On Sunday Birgitte Balanda came to the Essex Egyptology Group to talk to us about the internal decoration of some Napatan royal tombs and explain what it tells us about the Napatan's funerary rituals & beliefs. Napata is the name given to the culture that existed in Upper Nubia between the third & fifth cataracts of the Nile from around 800BC to 300BC. The dynasty who ruled the Napatans were also the 25th Dynasty Pharaohs of Egypt - most well known of which is Taharqa.
At the end of February the Bloomsbury Summer School had a study day on cuneiform, presented by Irving Finkel called "The Wonder of Cuneiform: A Passionate Exploration of Some of Mesopotamia's Most Important Ancient Records".
On Sunday Hannah Pethen came to talk to us at the Essex Egyptology Group about the Harem Palace at Gurob. The first half of her talk gave us context for the site - where it is, what it is and who has excavated there before. And the second half moved on to the work that's been done there in the last decade.
On Sunday Sarah Doherty came to talk to the Essex Egyptology Group about the ongoing excavations at Gebel Silsila (or Gebel el Silsila, her slides used the two name interchangeably). She split her talk into two halves (so we could have tea and cake in the middle) - the first half was about the work done at the site in 2012 and 2013, the second half covered 2014 and the plans for the future.
On Sunday Jennifer Palmer came to the Essex Egyptology Group to talk about Herihor, who was High Priest of Amun in the reign of Ramesses XI and also called himself King. This is a complicated period of Egyptian history and there are several different views among Egyptologists. Palmer was presenting us with both an overview of the controversies and also her own opinions on the subject.
On Sunday Renee Friedman came to the Essex Egyptology Group to talk about the latest discoveries she and her team have been making at the site of Hierakonpolis. First she put the site itself into context. It was an important pre-dynastic Egyptian city, situated just north of modern Edfu, called Nekhen (and later Hierakonpolis by the Greeks).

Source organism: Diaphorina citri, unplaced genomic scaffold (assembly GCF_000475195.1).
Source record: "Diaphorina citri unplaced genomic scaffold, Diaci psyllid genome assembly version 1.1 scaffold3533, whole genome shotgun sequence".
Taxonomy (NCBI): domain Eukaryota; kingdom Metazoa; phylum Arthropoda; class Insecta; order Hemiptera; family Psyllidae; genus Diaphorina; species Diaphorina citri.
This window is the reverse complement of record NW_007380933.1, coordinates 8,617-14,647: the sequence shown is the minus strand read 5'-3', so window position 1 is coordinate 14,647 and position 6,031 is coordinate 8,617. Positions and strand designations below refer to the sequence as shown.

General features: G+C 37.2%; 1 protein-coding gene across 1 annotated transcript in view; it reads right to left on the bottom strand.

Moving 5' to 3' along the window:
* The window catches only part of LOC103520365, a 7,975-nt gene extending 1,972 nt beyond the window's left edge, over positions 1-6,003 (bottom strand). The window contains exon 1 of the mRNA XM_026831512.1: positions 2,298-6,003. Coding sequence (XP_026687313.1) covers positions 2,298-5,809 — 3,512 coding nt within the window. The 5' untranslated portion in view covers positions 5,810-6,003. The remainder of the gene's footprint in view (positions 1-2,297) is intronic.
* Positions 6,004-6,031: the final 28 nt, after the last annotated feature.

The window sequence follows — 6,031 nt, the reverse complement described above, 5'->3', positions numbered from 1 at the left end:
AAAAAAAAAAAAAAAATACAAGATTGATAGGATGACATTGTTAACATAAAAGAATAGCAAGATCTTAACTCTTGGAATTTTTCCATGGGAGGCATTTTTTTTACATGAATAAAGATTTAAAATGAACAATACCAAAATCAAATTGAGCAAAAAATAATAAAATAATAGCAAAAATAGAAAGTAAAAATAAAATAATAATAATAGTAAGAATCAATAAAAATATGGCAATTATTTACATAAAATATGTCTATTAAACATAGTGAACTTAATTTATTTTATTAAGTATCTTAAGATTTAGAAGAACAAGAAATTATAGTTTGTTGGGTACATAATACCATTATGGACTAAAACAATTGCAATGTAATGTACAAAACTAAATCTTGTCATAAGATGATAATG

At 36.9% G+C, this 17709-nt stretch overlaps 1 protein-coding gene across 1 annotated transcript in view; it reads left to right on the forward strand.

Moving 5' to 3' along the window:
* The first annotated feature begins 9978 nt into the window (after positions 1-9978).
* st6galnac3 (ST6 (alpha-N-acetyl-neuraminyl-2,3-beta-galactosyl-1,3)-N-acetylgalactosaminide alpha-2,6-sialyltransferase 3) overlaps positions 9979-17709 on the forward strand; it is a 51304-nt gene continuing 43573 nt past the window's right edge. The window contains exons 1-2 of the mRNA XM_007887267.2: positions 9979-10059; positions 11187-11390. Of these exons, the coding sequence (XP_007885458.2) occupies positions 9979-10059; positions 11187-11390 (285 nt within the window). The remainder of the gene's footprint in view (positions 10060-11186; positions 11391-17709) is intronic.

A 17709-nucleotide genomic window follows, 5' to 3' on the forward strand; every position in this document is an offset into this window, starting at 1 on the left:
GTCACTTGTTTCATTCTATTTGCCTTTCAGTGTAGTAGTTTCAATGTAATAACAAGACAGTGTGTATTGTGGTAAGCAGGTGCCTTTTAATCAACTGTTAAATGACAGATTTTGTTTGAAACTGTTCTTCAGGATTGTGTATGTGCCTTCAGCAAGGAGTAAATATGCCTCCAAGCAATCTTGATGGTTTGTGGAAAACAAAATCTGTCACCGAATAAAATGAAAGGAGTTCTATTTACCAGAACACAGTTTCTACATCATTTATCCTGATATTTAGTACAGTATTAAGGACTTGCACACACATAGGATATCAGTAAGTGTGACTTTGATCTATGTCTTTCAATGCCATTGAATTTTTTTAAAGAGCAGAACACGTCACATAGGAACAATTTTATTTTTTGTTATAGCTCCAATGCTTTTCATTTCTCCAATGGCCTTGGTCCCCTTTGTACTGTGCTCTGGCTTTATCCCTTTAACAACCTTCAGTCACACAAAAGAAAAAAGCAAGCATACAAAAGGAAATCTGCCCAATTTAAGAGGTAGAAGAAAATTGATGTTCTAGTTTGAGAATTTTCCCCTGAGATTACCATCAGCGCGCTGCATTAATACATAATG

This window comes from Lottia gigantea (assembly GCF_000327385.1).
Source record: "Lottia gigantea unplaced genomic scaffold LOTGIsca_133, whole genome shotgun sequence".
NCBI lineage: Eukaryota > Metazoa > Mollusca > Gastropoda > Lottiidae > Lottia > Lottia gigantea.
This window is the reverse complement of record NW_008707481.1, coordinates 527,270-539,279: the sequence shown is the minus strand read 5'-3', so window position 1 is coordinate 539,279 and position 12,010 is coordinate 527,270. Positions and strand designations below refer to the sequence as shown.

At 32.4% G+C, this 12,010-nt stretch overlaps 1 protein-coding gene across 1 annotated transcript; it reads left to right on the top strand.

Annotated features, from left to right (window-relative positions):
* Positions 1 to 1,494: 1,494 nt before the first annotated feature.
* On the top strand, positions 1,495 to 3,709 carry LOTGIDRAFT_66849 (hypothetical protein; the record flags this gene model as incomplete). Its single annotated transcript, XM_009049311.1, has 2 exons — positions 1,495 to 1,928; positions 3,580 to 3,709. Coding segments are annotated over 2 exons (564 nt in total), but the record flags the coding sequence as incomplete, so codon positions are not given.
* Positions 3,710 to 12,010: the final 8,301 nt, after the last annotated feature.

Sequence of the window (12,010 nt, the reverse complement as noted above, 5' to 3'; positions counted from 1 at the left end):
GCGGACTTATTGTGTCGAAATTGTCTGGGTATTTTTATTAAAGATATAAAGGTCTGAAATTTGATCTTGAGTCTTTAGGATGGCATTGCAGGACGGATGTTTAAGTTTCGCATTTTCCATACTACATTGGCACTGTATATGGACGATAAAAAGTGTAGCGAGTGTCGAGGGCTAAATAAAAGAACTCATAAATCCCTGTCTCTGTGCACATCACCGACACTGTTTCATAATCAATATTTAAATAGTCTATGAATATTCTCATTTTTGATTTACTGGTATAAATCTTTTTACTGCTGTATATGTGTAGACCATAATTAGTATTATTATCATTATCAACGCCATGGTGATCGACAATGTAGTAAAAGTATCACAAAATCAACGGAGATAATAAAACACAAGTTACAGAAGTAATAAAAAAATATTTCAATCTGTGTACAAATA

On Sunday David Falk came to the Essex Egyptology Group to talk to us about his research on Egyptian Ritual Processional Furniture. He comes at the subject from a bit of a different angle from the speakers we generally hear - his central question is what can this Egyptian furniture tell us about the Ark of the Covenant, and the context in which the Pentateuch (the first 5 books of the Bible) was written.
On Sunday Dylan Bickerstaffe came to speak at the Essex Egyptology Group meeting about the 18th Dynasty tombs in the Valley of the Kings. He structured his talk around the order of discovery of the tombs, and concentrated on those related to the Amarna era (from Amenhotep III through to Horemheb). As well as telling us what is known he spent a lot of time telling us what is less well understood - the facts in need of an explanation (generally giving his own theories and discussing those of others).
The August meeting of the Essex Egyptology Group is a little different from the other meetings - it's the AGM, and so instead of an invited speaker we have 10 minute talks given by members and a book auction for charity.
Each year the British Museum host a two day colloquium about an egyptological topic, and a lecture in the evening of one of the days which is the Raymond and Beverly Sackler Distinguished Lecture in Egyptology. J went to the whole colloquium this year (about coffins) and I just came along and joined him for the lecture. This was given by Harco Willems, and concerned the texts on a particular coffin from the Middle Kingdom.